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Lethbridge Herald Newspaper Archives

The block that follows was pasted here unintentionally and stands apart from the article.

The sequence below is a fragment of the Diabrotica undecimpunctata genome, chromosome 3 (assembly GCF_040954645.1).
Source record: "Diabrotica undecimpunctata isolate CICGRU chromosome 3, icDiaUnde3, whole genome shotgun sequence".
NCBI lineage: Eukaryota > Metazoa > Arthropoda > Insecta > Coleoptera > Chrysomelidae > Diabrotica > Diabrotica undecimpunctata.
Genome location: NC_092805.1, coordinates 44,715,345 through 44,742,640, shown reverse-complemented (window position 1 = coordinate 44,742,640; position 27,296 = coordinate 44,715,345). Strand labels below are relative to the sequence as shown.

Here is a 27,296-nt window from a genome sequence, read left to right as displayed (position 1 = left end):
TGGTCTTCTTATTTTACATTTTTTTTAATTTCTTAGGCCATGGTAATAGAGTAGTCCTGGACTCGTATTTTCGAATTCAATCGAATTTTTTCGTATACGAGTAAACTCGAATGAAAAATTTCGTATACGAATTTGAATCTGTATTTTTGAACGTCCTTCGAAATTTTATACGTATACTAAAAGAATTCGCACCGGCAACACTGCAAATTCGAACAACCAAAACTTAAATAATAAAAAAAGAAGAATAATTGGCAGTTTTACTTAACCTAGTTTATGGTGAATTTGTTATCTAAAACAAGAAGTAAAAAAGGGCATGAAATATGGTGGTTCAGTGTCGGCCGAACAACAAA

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Lethbridge Herald, The (Newspaper) - September 9, 1912, Lethbridge, Alberta Monday, September lfl.12. THE LETItBRTDGE DAILY HERAU) Page On Vancouver Island All Roads Now Lead to Courtenay The Fastest Growing Town in the Dominion Today WHY? Because reaJizing the immense impetus will receive from the openins of The Panama Camil ami ihe .Bridging ol the Seymour Narrows, in the near future, the biggest tinaucial inter- esteinOamida. vheC. theC. 2f. R.. the (I. T. the Canadian Collieries (Duiismuir's, Ltd.) and the Canadian Western Lumber Co., have all within the past twelve months bought out or absorbed the'immense natural resources in the district around Courtenay, known to he the richest on the island. .Millions of dollars are act- uallv leino- spent right now by the above' companies in development work witlfthe natural result that Courtenay is growing like a mush- room, .'and in the opinion of people at the coast Courtenay will m live years' he a' city of people. HUNDREDS OP THOUSANDS OP DOLLARS will be made in Coiirteuay real estate in the next 18 months. Even now. although but a country village one year ago, the growth of Courtenay has been so rapid the past year that values have increased 900 per cent. In TieVof the permanent nature of the industries being established, arid the financial standing of the companies interested., (those who invest now in Courtenay Real Estate before values become inflated, are positively certain of large profits. We have been secnrins agency for a few close in business lots in "The Riverside Addition7' Courtenay, owned by "British Columbia In- vestments Ltd.." and to prove they are good, we can show you a list of prominent, business men at the coast who have bought lots along- side the ones we can offer yon. to terms 1-4 cash, balance 6, 12 and 18 months Or 10 per cent of purchase price per month. No interest. Free Booklet on Courtenay Mailed on Bequest. Sole Agents for McCorvie Realty Co. PHONE 1391 St. Soutli PHONE WEIRD STORY OF A MODERN BLUE BEARD (Continued from front pass) PREPARING FOR THE BATTLE OF THE NORTH Ulster Orangemen Drilling to Resist Imposition of Home Rule f'r inWn, Preparing for the !jWl "Settle at the NoaV filed Sep- 28. particularly a wrioua mixture .comic ani the-wSJtaM. There )3s no doubting iUOrminiUon 2nd jkhs staosrlqr mod file ot Uhe Orjuigeroon. They have goaded into a white ot anger. JBut oonaady In Iraaliela Is belog pro- ed by tho Dukt-a and belted lEarls who teualns with "the sacred -weapons used by their at the Charter tield of liberty, the-Boyne. Numerous accounts are printed ot tho dtidperaie doings of theao obese Kentry with swords which were fash- ioned before parlla-inut hid much to Fay In tile affairs of the njUiou. One Oranse Karl Klves It out with pride that lie- iy using the sword .which 3ir IXVHliam Wallace carried to urge the Scots to victory. Another practices a which did service at tho of Tewkesburr. In 'he War of the IfoEeH. The Nattonaliits, of course, are poking all kinds of fun nt these warriors of the 20th century playing wMi the toys ot Uio middle ages. Vet, underneath the humor ia the grim reality of trouble ahead. The program for Ulster Day Is an- nounced H3 follows: A sen-ice will be held about 11 o'clock in each locality throughout (Ulster. After the services all Union- ists will proceed lo appointed places to pledge themselves to a solemn cov- -enant, tho torms of which will be ap- (proved by the council on September 123rd, and publicity proclaimed through lout Ulster the following day. Pre- irvlotis to Ulster Day, anti-Home Rule Silemonst.ra.Uous will bo held In differ- ent parts of the province' at which the following speakers will take part: The ,1'Juke of Ahorcorn, the IJuke of (Devonshire, Londonderry, Lord Salisbury, Lord .Charles Lord Hugh (Ml, Sir Kdward Cnrson, E. Smith, J. H. .M...Ciuimbpll and Ronald .McNeill, all members of par; liainent and parliament adherents of Bonar Law. Officers ot the Irish militia regi- ments have been warned not to take part in the "training" of the Unionist rrfle clubs under penalty of losing their commissions. MOTOR CAR FATALITY Qloversville. N. Y., driving a car a. east of Fonda this morning a-nd in to make a reverse curve at high speed, w. W. Gule, ot Haven Conn., was Instantly killed and his wife perhaira WILL BRING IN STRIKE BREAKERS GREAT NORTHERN ORE BREAK- ERS REFUSE 20 PER CENT INCREASE Superior, Wis., Sept- Great Northern Ore dock workers who weot on strike here Saturday depending, an increase ot 2a cents a day iu wag- es, were siill out this morning. The company notified the men they must report for work today or strike- breakers would he imported from Mil- waukee ami Minneapolis. An official of tlic company said this morning "We have agreed to an advance of ?0 cents per day for d.iy ami night shins, and if the men do not fatally injured vlien the car struck, av m ,ven BkWded'and tUrned hroiiEht in from Milwaukee A DECORATED YOUNG MAN Toklo, Sept. Crown Prince Hir-j RECEIVED FRENCH WORKWOMEN ohito Wiis today received in audience by tlie Emperor, who decorated him tbe grand order of Merit and tlie Grand 'Cordon of Ibe Cbrysan'the- 1 Harmel, who fo Rome, Sept. Pops received in utidience lorfay of French workmen under the iH.irlerahip of Leo _..... years lm.i con- ducted MIR pilgrimages to Home. Threshermen! Our stock of High Grade Rubber nud Can- vas Endless Thresher Belts is most complete, also Cut Leather ami llubher Belting, Belt Lacing, Belt Cement, Bell Dressing, cl.e. Thresher Supplies of every description. Write us for Prices Orders from the Trade Especially Solicited WESTERN CANADA AGENCY Limited PHONES 712 and-1170 1216-1224 1st AVE. SOUTH (J.ETHBR1DGE, ALBERTA Seven at Least The detectives say thi'.y h.ive al- ready secured proof that at least seven wises died from the hands of this modem Hluebeanl. Two si.sLvrs j and their three children went involv- I rd in the final tragedy at Hie hand- souse anct substantial house in bourne, a popular seasKle resoi't, where "Finis" was written to a st-range career of passion and blood, j Handsome, dashing, tall, dark nd wilh eyes mid moustache resembling those oi l.ord Kitchener, tlie nmn made the acquaintance of K- I'ater, u well-to-do railway official living at Leon Solent in the beginning of li'08- lie was invited to the pretty homo, where he met the wife tho railroad man and his throe daughters, one of whom, very fortunately (or I herself, was already married. Flor- ence and Edith were the unmarked the former just 20. Kditb was j a little under IS jears. Both were 1 good looking, fascinating girls, the elder a blonde, the younger a slender brunette. The handsome captain marie himself agreeable to both at the same time. He wooed Florence, unknown to her younger sister, an.I married her secretly, according to .Scottish rite. When she was about to eive birth to her lirst child, he spirited her away to a cottage in Clapham, where the child, christened Stanley Murray, was born three years ago. Six months after the birth of this child be married Edith secretly -it a church on the far side of London from Clapham. He took a house, for j-this sister of bis other living Fawe Park road. Putney. Three days of the week he lived with Edith and three days with Florence; on the seventh he played the bachelor. His absence from both hoirras ex- plained to each wife with the remin- der, "Bye-bye, darling. I've to show up at the barracks, you kno.w." i Edith bore him a daughter a.vear ago, after Florence had had a second I child, Vera, just IS months I Edith, about the time of her last, ct-n- linemen t, discovered her. (Florence's) ..condition, but not the real name of Florence's husband. With her rtwn hands she cut and stitched I clothes for Florence's second child by i the man who had made her his own wife. Remove Encumbrances Murray, or Maekie, then became enamored of a young the daugh- ter of a wealthy tea merchant. He made a whirlwind wooing and was on the point of marrying her when evi- dently he decided to clear the way for this new matrimonial venture by destroying both living wives and their, children. He suggested to both a month at the seaside. The two mothers and little Stanley were delighted. He took rooms for bath families at Kastbourne. He also rented a large and band- some villa in a thinly populated out- skirt of the resort. To this house he lirst brought Edith and her year old babe slaying them in a room papered and painted in blue. Leaving thi'ii bodies lying side by side on the llnor he went to the cottage where Flor- ence was .staying with her two Chil- dren. He brought them to the lonely house, set far hack in its garden, sur-. rounded by several shade trees. Flor- ence and Stanley were charmed with the howe. That was Saturday even- ing. "Mind you, don't try to uiiler tbe said Murray. All Sun- i day elder sister and her children lived in the house where Edith r.nii her babe were lying-dead. .That night; Murray slew the. two children of as they lay sleeping in t'ie nursery. Tlie mother entered the room j to find Murray holding a ping wilh blood. She. screamed tbe munltuTr turned, seized !ier by; the hair nnd stabbed her several times ir, the breast and stonrach. She! fell to the floor unconscious and j smilingly The monster stroilo to Hit- blncroom to unlock it, mean- ing to carry the other dead bodies there and got rid of all together. Florence revived, arose to her knees, crawled to a window and by a strength which seems almost incred- ible, climbed down the drain pipe ami gave the alarm. Murray seeing that she nscano-fl him, bore tlie bodies of Stanley nnd little Vera into the hlucroom, scat- tered oil over the floor and furni- ture, ligbtc.l a fire and shot himself through the brain. Police and lire-men arrived at the same time. The charred bodies of tho blucbeiird and his victims were recovered after the Tire was ex- tinguished. pi'Mcutc was taken lo the hospital, where she lies dying af- ter tolling the detectives what nlie knows of her husband's strange cci1.. SIR THOMAS SHAUGH- NESSY DEFENDS NEW STOCK ISSUE (Continued from front bk- was full of optimum regarding ihe outlook for this tall. "Kant lie said, "leurlul things were, prc-dlutod but uvoryhody came oul all right. It be just, the sumo this year. Vou' citti't keou the and it is impossiblb to discourage it.'1 The Stock Issue Diei-iissins tlio ijroposud stock is- sue of the L'Himdian Padi'iu Hallway, Sir Thomas said: "The policy ;md affairs or the Can- adian Pacific are proper subjects for discussion ;uitl c.Titidsm 'by the pub- lic and the pi-ess of Canada. The company's prosperity would naturally breed some jealousy, ami the bogey of 'melon-cutting.' as It is (sometimes termed, can be floated with a degreti of effectiveness time would not bt- possible in other (Mreumstaiu'es. No doubt yea agree with me, that people of Canada take u jusi pi'ide iu their great railway, and would not let any other country have it for the world, hud, indeed, while th-ey- give it a fiood many hard knocks ihem- selves, they would not permit any out sider to hit it. "While, I say, the af- fairs of the Canadian Pacific are pro- per subjects for discussion in Can- ada, we should start with correct premises, or our conclusions will not be fair and sound. people forget, or do not know, that the cash subsidy, large amounts received from the sales of land and the proceeds of land grant bonds, all of which were applied to the construction and equipment of the railway, play no part whatever in the accounts of the company, the cost of the property having been reduced these amounts years ago. History of Land Grants "The land grant has proved to be a most valuable asset, but if we set back to 1SS3, we find that of land grant bonds secured by the entire land grant of the company, and fortified by a Dominion government guarantee of Interest, only realized about 90 in the markets. This would represent an average price of about SO cents an acre, so that twenty-four years ago this was the valuation put upon the lands by the investing pub- lic. In 3901, ths average selling price of the lands was a shade over an acre. In 1902 the first real activity in land sales commenced, due in con- siderable measure to large fees given to colonization agents.for sales at a. very .low figure, and in that year the average price an acre realized "was on- ly ?3.2G. Since then, the price has steadily advanced, and the railway company, the farmer ami the owner of farm land of any other description in Western Canada has reaped tbe benefit of enhanced values, So that, for seventeen years after the comple- tion of the railway, the land grant in that vast wilderness was not, covered by anybody, and. it was only after 1902 that stupendous efforts and vast expenditures of the' company to at- tract attention and bring people to the country commenced to bear fruit, and the land grant became an im- portant feature in the company's fi- nancial affairs.." Sir T-homas passed on to a consid- eration of the proposed control of rates -by parliament after the com- pany pays ten per cent, dividends. "I notice." he said, "that frequent reference is made to what Is known ag the 'ten per cent.' clause in the company's contract frith the Dominion government. Briefly stared, the con- tract provided that, the company's rates for the carriage traffic should not be subjected to parliamentary su- pervision until such a time as the company wns earning ten per cent, per annum on the capital actually in- vested in the work. Dividends played no part, you will observe. It made no difference whether the (Um.uany was paying I'D per cent., 30. 50 per cent., or any dividends at all. The determin- ing factor was the earnings resulting from tlie operation of thn railway. For a long time we have not pleaded tliat we were not earning ten per cent. OUT rates and tolls have been submitted to the Railway Commis- sion, find are dealt with in exactly th-3 same way as those of any other railway company in the country, ex- cepting Urn Intercolonial, which does not come under the jurisdiction of the Commission. So thai, the 'ten per cent.' clause, as ir. IB called, has 'been a dead issue for a considerable time. Our rates are the lowest on the con- tinent, but the subject of ratss is now before the Commission for considera- tion, and, therefore, I do nor. think it proper to enlarge upon tho subject. Ft may be taken for granted tliat, 'whatever the decision of the Commis- sion may be, the 'ten per cent.' clause will not be a factor, directly or indi- rectly. As I Raid before, it was a con- dition .of the original contract that was .swamped and burled by the growth of the company's earnings, and If. could not be pleaded now, even If tho company desired In do so.1' Speaking of the issue of stock at a f.-rice 'below the market, quotation, Sir Thomas proceeded; "The directors of the company are the only who liavo the inti- mate knowledge to deter- MADE FROM ELLISON'S "OUR BEST" FLOUR molts awiiy -deliciously in tho mouth when rou oat it. Made from this flour, pie-crust is a, 'triumph--tha m-oud housewife's joy, I'or it makes her baking really worth wuilt. Get a sack today and stop worrying Ellison Milling and Elevator Co. MILLS AT LETHBRIDGE, RAYMOND AND MAGRATH mine what the price should be, and this duty is assigned to them by Iheh1 fellow proprietors. Unless they ho recKieBS, or lacking in integrity, they will exercise their best judgment to tlva future welfare of the company, and if there be subsequent business' stagnation or any other causes for disappointment to the slinrni'olders, the directors will be free [rom blame. The Government's Position "If, however, the government were to assume this duty, of the directors, and were arbitrary to fix the pve- mium at 'which the shares slionlii be offered to the proprietors or the pub- lic, the position and responsibility of the government would he essen- tially different from that of the board of directors. The Order-in-Councll fixing the premium would, 1 think, bo generally accepted as an undertaking on the part of the government that the market price ot the shares would never fall below the figure named; in- deed, 1 do not see how the govern- ment could justify such action with- out coupling with it a direct under- taking to that effect. "You will see at once that our Ca- nadian government would bo in an undesirable position if an Order-in- Council to issue its shares at, say IriO, and if. in the course of time, by any combination of circumstances tint nobody could have foreseen or controlled, thu market value >of tire securities was reduced to a figure that represents a loss to the share- holders. .Manifestly, while it is pro- bably quite competent for the govern- ment to refuse point blank its appro- val of a proposed increase in u rail- way's capital stock, and thus, in all likelihood force restriction of expend- iture, with consequent public loss and convenience, there are, in my opinion, conceivable grounds upon which that same government could fix an issue price in excess of the par value of the security. "When people purchase our com- mon Block they have in mind an in- vestnrent that will give them a re- liable return In the future. The in- vestor lakes into account what the is- sua price has on the average value of his entire holding; for instance, if a shareholder has one hundred shares, of which the market price is anil he subscribes for thirty ad- ditional shares at 1.75. the average price of his entire holding is reduced to 25-1. In othor'words, if. after he gets bis new stock, the market breaks 16 points, or in tlla oilier case 22 points, tho advantage in price lias boon wip- ed out. Anil we know how frequent- ly a financial disturbance in Kurope or elsewhere, that has not the most remold connection with Canada or Canadian alfairs, will cause a break of or even 22, points, in a high- priced security like Canadian Pacific. "These are the considerations that given with tho people for our vast money requirements, and any company of tho magnitude of Ihe Ca- nadian Pacific must, if it is to ex- pand and progress, have an army (if those who are prepared to follow ils fortunes, anil invest in its securities, if we were to approach them with the financial proposition outlined by our good friends, who mean well, but do not know, they would button up their pockets, and tell us to go hang for, our money. Why It ia Necessary "Now any person who knows the expenditures that are forced upon us year year, to provide addition- al facilities, apart, from the new rate mileage, can nndfirstaml the neces- sity for increase in capital account. In the ten years, ending with June 191.2, tho company expeudril in Western Canada for increased ter- minals, yard, siding track and oilier facililies. and In Eastern Canada nearly and addi- tional cars and locomotives costA in that same nr.vlod over so Ihnt wo have here an expenditure of that hud to come from the proceeds of sales of Common and pre- ference slock, and from surplus earn- ITJS. 1 Ihlnlt that every financial man Jf.1a has given the suhjcnt thought, HOLBRQQKS WORCESTERSHIRE SAUCE trill-testify that the company's finan- cial policy lias been wlw and pru- dent, and .that its present strong posi- tion Is duo to almost -uniyarsal faith. in the correctness ot its methods. "But, some ono says, 1C the shares arc-selling in the market at 270, why let the shareholders have the stack on any lower fcssis? The man who aikB thiit Question, moans well, no doubt, but overlooks the fact that' share- holders are the proprietors of tho company, who have no guarantee ot future dividends, who in- vest tli-eir money because they have faith in the future of the company, and tako chances on a series of had crops, or war, or pestilence, or any- thing else that may at some time or other in the future have a serious in- fluence on the company's revenue. The bond or debenture holder has se- curity for. his fixed return, but the holder of Common stock is not ia that position. The -board of directors of the company, in .determining the is- sue price of the etock, must'take into account many things that do not oc- cur to those who lack intimacy with -the company's affairs, or. indeed, with financial affairs generally. "The credit of a government, or a municipality, or a railroad company is a tender plant that must be handled with the greatest possible care, if money required from time to tirni Is not promptly obtained." The 'Freight Rates With regard to the suggestion cenUy made, tliat a reduction in freight rates might be made a con- dition of the government's approval, Sir Thomas said: "The subject of rates is one Uint. must be considered by itself, and in Canada we have a capable Commission, clothed with plenary powers, who are now conduct- ing a comprehensive enquiry." _ Table Board All home cooking. Ladles Gentlemen 120S Third (Redpath) PHONE 1150 THE Queen's Hotel ROYAL VIEW 5 miles north of LcthbriilKO All modern conveniences Private dining rooms Meals a la Carte Arrangements can he maiio for private iluucos Everything First Class Special Sunday Diniicr from 5.80 to 7.30 p.m. R. C. FITZS1MMONS, PROP. PHONE 1624 ;